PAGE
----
… in no particular order, these are the elements
These are recursive notes of organising any carpentries workshop. We will use some of these in our own instructor training processes, but the elements are all there. Some of the concepts are annotated
Start the day of the instruction by going to the venue at least 30 minutes ahead of time
Needed to set up the site. In the site itself try to troubleshoot for the participants. Our aim will be that, each participant should leave the workshop with a set of computer programmes that he or she can use in productive work as well.
We teach computational competence and computational thinking much less specific skills
This is the key point. Our aim in the software or data carpentry workshop is to make sure each participant has ample time to practice and has opportunities of his or her questions answered. Similarly, in the instructor training workshop, each participant should at least have a solid understanding of the
- key pedagogical issues
- proficient with live coding
- learn to set up a workshop
Dress professionally and speak well about yourself
The need to speak well about yourself is to make sure that we do not succumb to the impostor syndrome. Impostor syndrome is the phenomenon where even though X is an expert or knowledgable about a particular topic, X has a fear that he or she does not know enough about the topic or he is a novice and people will find out. This is a particular issue with women and minorities who are experts in particular topics. Such fear or apprehension has no foundation; an instructor should not suffer from this phenomenon.
The opposite of impostor syndrome is Dunning Kruger phenomenon. In this phenomenon, a person who does not know about a subject S pretends that he knows more than he actually knows.
Create learner persona
Before starting to plan a course, set up learner persona. This is important to target pitching to the right audience. A good idea is to get a sense of what people know or do not know about the topic that you want to teach. Get a sense of who will take your course and what they may know or what content knowledge they will arrive at your instruction.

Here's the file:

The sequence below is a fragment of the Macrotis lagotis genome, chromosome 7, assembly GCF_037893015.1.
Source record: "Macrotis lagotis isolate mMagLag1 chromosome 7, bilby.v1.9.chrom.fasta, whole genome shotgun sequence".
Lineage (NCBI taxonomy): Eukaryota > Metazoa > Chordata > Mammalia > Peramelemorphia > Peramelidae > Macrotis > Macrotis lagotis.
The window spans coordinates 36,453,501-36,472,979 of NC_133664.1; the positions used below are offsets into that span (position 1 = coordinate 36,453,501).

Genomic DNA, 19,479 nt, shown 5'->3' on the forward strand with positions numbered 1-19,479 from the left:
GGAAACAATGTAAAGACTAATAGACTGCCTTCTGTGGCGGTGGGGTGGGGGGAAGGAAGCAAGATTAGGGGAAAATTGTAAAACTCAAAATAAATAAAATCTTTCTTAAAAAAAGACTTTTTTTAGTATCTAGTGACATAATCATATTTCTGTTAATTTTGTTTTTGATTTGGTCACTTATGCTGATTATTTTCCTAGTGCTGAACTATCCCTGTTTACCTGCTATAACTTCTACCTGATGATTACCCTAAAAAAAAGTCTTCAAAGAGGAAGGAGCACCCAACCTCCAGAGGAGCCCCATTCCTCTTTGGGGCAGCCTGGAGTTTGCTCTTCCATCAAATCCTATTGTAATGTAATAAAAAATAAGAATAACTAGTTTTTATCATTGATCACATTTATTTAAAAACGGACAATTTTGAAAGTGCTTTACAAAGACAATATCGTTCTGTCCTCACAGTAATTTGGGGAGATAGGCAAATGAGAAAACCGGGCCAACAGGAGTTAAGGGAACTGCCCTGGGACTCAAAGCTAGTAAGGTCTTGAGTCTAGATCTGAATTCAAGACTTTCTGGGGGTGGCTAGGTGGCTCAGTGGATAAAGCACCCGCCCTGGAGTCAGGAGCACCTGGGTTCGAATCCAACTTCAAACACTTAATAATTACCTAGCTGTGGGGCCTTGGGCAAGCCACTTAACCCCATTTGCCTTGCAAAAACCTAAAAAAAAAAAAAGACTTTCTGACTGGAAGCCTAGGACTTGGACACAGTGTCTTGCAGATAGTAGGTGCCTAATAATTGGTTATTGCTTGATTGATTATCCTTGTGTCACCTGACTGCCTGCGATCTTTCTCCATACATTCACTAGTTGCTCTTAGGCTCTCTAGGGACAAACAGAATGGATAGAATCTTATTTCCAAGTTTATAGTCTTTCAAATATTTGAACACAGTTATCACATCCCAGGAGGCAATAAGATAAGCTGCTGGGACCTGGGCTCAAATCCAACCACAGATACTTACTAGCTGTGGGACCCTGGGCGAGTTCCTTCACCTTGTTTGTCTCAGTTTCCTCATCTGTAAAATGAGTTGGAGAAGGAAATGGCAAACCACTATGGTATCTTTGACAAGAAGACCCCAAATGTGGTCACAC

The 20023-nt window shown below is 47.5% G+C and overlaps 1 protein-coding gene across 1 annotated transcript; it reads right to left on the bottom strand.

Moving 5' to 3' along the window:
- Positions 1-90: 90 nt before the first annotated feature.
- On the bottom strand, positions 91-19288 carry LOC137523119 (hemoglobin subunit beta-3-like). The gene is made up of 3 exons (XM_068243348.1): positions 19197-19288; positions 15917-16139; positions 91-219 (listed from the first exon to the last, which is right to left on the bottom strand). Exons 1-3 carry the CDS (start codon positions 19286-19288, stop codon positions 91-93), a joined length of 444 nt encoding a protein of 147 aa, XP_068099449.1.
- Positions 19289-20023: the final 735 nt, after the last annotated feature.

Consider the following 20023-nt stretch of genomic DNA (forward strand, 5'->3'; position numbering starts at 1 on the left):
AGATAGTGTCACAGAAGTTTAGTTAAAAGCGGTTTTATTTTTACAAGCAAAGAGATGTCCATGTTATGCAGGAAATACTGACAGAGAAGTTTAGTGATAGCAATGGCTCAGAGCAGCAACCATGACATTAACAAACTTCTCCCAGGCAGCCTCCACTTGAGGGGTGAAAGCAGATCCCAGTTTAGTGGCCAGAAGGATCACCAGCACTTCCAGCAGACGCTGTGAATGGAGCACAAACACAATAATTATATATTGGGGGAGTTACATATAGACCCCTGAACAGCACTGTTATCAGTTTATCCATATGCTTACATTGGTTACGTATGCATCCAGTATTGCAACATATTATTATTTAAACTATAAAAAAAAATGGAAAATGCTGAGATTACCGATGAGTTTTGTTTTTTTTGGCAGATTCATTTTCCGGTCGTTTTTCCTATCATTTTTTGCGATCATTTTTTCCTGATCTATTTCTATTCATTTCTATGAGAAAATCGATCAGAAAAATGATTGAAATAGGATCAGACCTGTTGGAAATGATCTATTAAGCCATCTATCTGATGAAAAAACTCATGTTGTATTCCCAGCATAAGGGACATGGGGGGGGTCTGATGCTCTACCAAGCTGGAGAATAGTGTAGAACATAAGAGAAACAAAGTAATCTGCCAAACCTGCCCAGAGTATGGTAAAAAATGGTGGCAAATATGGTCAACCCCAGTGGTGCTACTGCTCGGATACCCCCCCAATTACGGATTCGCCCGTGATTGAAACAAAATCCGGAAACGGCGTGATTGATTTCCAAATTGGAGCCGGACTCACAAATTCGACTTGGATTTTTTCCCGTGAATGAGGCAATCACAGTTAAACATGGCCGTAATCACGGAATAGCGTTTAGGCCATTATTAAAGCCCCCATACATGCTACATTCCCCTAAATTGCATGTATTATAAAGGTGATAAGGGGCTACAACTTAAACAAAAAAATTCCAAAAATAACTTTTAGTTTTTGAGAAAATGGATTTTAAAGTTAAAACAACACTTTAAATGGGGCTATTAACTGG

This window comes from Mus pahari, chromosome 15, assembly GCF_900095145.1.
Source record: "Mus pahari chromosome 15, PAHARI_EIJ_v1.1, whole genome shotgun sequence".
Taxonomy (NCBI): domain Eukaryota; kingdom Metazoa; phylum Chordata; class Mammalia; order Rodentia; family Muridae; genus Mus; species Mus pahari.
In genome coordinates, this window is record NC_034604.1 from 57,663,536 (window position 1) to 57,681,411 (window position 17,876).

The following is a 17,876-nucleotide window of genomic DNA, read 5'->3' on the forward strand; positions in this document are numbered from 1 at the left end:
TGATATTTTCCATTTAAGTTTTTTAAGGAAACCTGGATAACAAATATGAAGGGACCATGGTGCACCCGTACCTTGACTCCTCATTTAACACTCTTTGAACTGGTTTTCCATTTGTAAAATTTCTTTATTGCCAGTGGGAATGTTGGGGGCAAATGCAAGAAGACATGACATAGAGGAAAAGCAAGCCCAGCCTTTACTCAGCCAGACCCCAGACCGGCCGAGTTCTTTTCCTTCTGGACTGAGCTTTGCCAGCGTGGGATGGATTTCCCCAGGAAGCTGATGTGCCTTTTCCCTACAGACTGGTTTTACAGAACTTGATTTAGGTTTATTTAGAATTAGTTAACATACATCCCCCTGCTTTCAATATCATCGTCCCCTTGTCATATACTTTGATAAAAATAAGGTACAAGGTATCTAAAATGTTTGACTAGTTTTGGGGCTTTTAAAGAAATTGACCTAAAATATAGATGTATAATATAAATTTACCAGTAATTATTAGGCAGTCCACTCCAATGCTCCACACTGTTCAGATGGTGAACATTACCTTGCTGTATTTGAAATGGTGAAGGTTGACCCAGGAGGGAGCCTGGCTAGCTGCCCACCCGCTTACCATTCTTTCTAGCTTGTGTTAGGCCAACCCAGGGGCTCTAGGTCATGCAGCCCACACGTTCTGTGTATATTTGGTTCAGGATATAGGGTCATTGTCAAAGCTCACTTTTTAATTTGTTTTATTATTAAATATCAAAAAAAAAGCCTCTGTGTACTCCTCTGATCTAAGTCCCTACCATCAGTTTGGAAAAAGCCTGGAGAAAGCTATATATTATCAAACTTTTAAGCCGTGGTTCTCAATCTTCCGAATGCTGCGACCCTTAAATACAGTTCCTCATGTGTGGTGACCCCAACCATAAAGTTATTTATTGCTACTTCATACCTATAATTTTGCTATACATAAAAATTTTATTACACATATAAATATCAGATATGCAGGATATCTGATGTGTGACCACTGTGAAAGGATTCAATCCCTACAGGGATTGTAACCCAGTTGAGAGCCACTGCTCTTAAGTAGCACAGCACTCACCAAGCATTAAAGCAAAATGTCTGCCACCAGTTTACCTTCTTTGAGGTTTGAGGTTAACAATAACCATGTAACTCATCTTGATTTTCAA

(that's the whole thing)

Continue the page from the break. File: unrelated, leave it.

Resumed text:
Novices, competent practitioners, and experts
In carpentries, our goal is to start with novices and move them to the stage of competent practitioners. We can have people who enter our courses in different stages. The following table defines the three types of learner persona:
| Persona | Does not know | Knows |
| Does not know | Novice | Expert |
| Knows | Competent Practitioner | Guru |
A novice does not know what he does not know. A novice does not even know the right questions to ask. For example, consider a newcomer who is a novice in R. A novice would not even know what questions to ask about writing a function in the first place. A competent practitioner knows his limitations or is aware what he is not knowledgable about or his limitations; but a competent practitioner can generally solve a problem or provide a solution to most issues on a daily basis. An expert may not even know what he knows and that can often lead to expert blind spots. So while an expert is good at doing research, because an expert has issues around not being cognizant of what he knows or not being cognizant of the intermediate steps, he often skips steps that are necessary for a beginner or a novice or even a first stage competent practitioner to make sense of the world.
The expert also has what is often referred to as ‘fluid representation’. Fluid representation refers to the phenomenon that experts often skip intermediate steps in their reasoning and move straight to the solution where novices and non-experts continue to search for answers or use the steps.